The first time I set my pen to paper with intention was writing a poem to enter a school contest. It was sloppy and spoke poorly of my ability. But what it wasn’t was passive. In the poem I attempted to grapple with weighty topics like domestic abuse and failed relationships; themes that I as a 16-year-old did not know of. A girl who, by that point, had lived a privileged life, spared not just the onslaught of gendered violence but even the awareness of a world without gender parity.
Reading over that same poem during my first year at university, I couldn’t help but be gobstruck at my youthful pugnacity. I was a wolf dragged by my prey, knowing it was too hefty to bring down but refusing to release my iron grip on its throat. I wrote in the active voice to describe topics I barely could comprehend. I never quite brought my message home, but the effort was valiant and my pride never suffered.
I still smile to myself as I read those lines I had written all those years ago. It is such an ugly thing to read, but in a way that makes it endearing. Silly me, thinking I could write that way, I scoff before pumping out a page or so of soulless ideas. I like to think my writing now is cautious in the way of a seasoned veteran. I now dance around bold strokes, choosing instead to settle for marks I can hit. My sentences are passive. Weak. Fruitless.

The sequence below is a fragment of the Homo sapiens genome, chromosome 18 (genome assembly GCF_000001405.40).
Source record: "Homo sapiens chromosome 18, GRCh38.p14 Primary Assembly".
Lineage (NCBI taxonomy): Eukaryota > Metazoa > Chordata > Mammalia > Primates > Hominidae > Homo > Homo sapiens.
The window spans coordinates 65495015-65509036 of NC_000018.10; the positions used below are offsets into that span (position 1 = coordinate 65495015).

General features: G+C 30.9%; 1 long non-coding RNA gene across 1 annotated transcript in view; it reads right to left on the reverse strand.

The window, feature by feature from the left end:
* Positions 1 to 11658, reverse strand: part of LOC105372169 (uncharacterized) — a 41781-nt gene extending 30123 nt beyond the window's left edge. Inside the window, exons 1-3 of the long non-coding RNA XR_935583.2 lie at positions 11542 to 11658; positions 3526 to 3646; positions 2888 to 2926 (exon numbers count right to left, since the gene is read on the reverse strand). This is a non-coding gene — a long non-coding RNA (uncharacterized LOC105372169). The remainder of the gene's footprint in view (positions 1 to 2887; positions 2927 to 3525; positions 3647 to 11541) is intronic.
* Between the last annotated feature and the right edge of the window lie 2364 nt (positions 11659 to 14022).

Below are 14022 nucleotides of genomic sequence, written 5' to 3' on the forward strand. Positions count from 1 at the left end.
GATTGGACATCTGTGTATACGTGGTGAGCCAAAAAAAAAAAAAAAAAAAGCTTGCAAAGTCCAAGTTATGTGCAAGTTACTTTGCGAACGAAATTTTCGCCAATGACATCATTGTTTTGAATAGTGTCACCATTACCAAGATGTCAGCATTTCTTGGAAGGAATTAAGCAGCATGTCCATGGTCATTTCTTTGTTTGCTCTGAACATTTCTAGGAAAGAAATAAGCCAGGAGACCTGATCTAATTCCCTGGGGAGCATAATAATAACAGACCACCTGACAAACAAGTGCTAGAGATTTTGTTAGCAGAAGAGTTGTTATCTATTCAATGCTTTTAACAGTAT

In grade school I had shot for the moon and missed, but now I am too reluctant to pick up the gun. Pull up any of the latest documents stored on my hard drive and you will see a timid writer shucking off any responsibility.
Steven King wrote in his memoir 20 years ago that, “timid writers like passive verbs for the same reason timid lovers like passive partners. The passive voice is safe.” There’s something comfortably noncommittal about, “He was loved by her,” instead of “She loved him.”
I imagine the title ‘writer’ reserved for the greats, the Hemingways, the Tolstoys, the Twains, and the Shakespeares. Not for me. Not for the college kid sitting cross-legged on the floor next to a half-eaten microwaved burrito. Not the coward too scared to write what she wants, knowing full well she has no critics but her own mind.
The paper beckons my ink, but my hand shakes. How will I ever make my mark?
Someday soon I will look back at these same lines and laugh at my naïve and amateur mistakes, but I hope I don’t look back and see the work of a passive writer.